From your book, it’s clear that your husband Michael’s insisting on an open marriage was pretty traumatic for you.  Yet you eventually embraced a non-monogamous married life, and it eventually led to your work as a surrogate.   The line between adventure and trauma can be a confusing one for people.  What’s your take on non-monogamy at this point? 

I did get into it, for about a year and a half.   There were about six men.  Some of  the sex was fantastic.  But I always picked men that I knew I wouldn’t have married.

How did you handle the jealousy? 

Jealousy is a cancer of the emotions. It eats you up.  In Berkeley in the 70’s, Michael met another woman, and she asked me to speak to one of her women’s groups—because they were confused about my work and my lifestyle.   They asked her, “Is THIS your Michael’s other partner?”  I said, “No, he’s OUR partner.”  They asked about jealousy.   I said “I’m extremely jealous of her.  She’s young, beautiful, and so intelligent.  I thought he was going to leave me for her.”    She said she had TRIED to get him to leave me, and that he said he loved me and wouldn’t.  I couldn’t believe we were  saying all this in the public in the middle of this group.

Do you think he was a sociopath?

Things happened to him when he was three years old.  He awoke from anesthesia from hernia surgery, and they restrained him and send his parents away for 2 weeks.  He was inconsolable for a year afterwards.  He loved women, but he had to abandon them first, before they abandoned him.

Are you still non-monogamous?

When I met my current husband Bob, his qualities and ability to love were so different from what I’d experienced before.   I’d never met anybody until him that I’d felt all those things for.  He’s helped me understand what “unconditional” means.  I’d felt that way with my kids, but to have a partner treat you that way—I’d never experienced that.   After meeting Bob, I chose not to be with anyone else except him and Michael.   Now since Michael has died, Bob and I are strictly monogamous (outside of my work as a surrogate).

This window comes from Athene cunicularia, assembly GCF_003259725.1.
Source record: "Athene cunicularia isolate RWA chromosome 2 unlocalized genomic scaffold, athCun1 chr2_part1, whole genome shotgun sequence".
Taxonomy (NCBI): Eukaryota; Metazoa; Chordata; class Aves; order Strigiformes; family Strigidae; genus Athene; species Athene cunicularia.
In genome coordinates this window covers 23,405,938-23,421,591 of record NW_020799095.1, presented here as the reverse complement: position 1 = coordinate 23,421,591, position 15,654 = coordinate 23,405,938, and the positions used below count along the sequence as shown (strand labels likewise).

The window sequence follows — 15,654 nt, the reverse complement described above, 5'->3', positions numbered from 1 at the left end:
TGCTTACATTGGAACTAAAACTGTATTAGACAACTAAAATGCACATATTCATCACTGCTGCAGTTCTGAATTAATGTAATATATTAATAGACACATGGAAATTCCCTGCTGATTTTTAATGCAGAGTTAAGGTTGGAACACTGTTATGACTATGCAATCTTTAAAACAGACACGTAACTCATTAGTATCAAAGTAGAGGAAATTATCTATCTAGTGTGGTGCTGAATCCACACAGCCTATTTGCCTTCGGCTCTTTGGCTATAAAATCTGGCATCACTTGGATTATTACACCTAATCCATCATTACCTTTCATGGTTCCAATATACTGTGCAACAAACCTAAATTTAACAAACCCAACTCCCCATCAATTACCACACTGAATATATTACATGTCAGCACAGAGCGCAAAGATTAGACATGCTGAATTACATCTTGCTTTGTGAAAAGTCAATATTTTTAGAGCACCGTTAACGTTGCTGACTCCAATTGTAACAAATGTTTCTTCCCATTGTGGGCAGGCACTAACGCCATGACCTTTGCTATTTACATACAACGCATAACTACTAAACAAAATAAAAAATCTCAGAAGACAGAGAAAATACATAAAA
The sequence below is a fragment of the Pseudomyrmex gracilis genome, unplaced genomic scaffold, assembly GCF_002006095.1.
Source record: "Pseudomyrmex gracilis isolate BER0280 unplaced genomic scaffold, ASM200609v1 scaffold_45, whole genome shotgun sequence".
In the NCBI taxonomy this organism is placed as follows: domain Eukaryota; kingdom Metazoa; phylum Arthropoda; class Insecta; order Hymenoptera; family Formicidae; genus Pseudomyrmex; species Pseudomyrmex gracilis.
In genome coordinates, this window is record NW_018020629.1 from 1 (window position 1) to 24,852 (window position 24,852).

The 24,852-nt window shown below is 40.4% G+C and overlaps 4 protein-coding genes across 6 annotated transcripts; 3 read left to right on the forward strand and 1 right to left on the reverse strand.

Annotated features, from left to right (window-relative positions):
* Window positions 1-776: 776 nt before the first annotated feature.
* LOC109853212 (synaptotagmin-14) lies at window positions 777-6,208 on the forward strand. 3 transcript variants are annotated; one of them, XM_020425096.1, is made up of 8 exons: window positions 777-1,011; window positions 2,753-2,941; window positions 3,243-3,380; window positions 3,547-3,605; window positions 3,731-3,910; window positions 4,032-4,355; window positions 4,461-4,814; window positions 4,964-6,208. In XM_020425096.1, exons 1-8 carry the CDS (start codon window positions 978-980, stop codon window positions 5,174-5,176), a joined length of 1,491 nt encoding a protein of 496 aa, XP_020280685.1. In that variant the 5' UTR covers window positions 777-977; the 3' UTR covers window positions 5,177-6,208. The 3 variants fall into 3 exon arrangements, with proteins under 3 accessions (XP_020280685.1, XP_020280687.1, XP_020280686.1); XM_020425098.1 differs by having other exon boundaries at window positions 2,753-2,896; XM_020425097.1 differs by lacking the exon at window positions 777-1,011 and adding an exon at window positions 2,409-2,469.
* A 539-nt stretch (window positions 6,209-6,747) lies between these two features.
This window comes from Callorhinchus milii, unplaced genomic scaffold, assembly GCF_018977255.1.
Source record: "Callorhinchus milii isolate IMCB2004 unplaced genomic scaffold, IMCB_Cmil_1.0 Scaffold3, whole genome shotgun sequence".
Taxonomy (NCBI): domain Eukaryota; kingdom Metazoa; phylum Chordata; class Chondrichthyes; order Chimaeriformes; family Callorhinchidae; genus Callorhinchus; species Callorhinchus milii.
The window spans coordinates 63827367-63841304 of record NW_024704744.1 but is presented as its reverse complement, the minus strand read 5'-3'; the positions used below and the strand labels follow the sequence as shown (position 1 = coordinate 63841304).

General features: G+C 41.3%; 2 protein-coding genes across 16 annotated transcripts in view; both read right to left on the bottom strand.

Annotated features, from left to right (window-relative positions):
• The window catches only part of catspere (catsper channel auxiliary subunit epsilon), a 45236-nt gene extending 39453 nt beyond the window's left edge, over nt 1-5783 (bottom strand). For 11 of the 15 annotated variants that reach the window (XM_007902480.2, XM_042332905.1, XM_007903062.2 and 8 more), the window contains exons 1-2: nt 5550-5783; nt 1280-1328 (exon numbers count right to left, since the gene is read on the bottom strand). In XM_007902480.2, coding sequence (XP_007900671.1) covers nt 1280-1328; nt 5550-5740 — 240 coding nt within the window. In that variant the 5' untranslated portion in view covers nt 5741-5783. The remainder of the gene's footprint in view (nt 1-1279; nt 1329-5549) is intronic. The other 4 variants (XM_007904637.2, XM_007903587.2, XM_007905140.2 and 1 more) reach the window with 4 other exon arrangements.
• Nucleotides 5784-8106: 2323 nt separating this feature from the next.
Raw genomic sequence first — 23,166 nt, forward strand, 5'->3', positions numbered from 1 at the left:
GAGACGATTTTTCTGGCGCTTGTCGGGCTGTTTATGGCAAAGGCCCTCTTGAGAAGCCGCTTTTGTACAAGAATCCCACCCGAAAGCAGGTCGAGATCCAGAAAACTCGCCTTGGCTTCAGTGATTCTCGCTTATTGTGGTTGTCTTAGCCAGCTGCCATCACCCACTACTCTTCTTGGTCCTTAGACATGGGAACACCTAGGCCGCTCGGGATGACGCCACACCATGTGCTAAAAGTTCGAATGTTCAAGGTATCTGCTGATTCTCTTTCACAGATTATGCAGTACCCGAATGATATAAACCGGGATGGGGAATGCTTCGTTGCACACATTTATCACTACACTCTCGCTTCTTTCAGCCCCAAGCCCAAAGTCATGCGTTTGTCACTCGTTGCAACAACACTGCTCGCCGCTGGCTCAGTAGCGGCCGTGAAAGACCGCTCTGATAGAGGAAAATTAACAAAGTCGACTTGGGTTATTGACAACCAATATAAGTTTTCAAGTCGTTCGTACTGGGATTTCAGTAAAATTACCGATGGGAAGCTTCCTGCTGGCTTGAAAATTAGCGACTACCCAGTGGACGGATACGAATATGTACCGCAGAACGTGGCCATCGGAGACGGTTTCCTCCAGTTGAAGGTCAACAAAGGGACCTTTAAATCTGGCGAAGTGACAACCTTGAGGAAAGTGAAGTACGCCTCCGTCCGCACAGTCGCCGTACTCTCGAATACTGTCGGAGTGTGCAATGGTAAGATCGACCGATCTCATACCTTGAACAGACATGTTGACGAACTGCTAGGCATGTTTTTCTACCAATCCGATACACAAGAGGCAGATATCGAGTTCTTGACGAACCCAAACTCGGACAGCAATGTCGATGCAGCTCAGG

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Has growing older changed your feelings about sex?

When I was a younger woman, I felt I was being dragged around by my hormones.  Now I feel I’m in the driver’s seat.   I’d hold back more with clients when I was younger.   I’d often masturbate after a really great session with a client—especially if I had to be careful not to use that energy with them because they weren’t ready.  Now if I’m with a client and that time comes, then I just let that happen.

So many men have anxiety problems that interfere with their being present sexually.  What works best for that?

For very shy men, we’ll start with hand or face caressing.  But most clients are OK to undress in the first session.  I tell men, “If you get an erection that’s fine.  But you’re not going to use it the first time you get one.  And 90% of guys don’t get erect the first time.  So if you don’t, then welcome to the 90%.”

In the fourth or fifth session, I’ll sometimes suggest I hold their hand and stroke my own vulva with it.  Kind of like using their  hand as a toy.

People are so serious about sexual matters.  Very few parents are saying when they see their child masturbating, “Look at you!  does that feel good?  I like to do that too!  But right now it’s distracting me a little.  Why don’t you go in your room and take your time!   Don’t rush!”

 In The Sessions, you’re depicted as falling in love with your disabled client.  Did that really happen, or was it just added for drama? 

It was added for drama.  We felt really strongly about each other.  We really liked each other.  But it wasn’t the kind of romantic love depicted in the movie.

I want clients to understand that they will have a better experience if they respect and like the person they are with.  The work I do is really not about sex.  It’s about intimacy and vulnerability.  It changes people’s lives when they understand they are OK and lovable.

Copyright © Stephen Snyder, MD   2014

www.sexualityresource.com New York City

 

cheryl cohen greene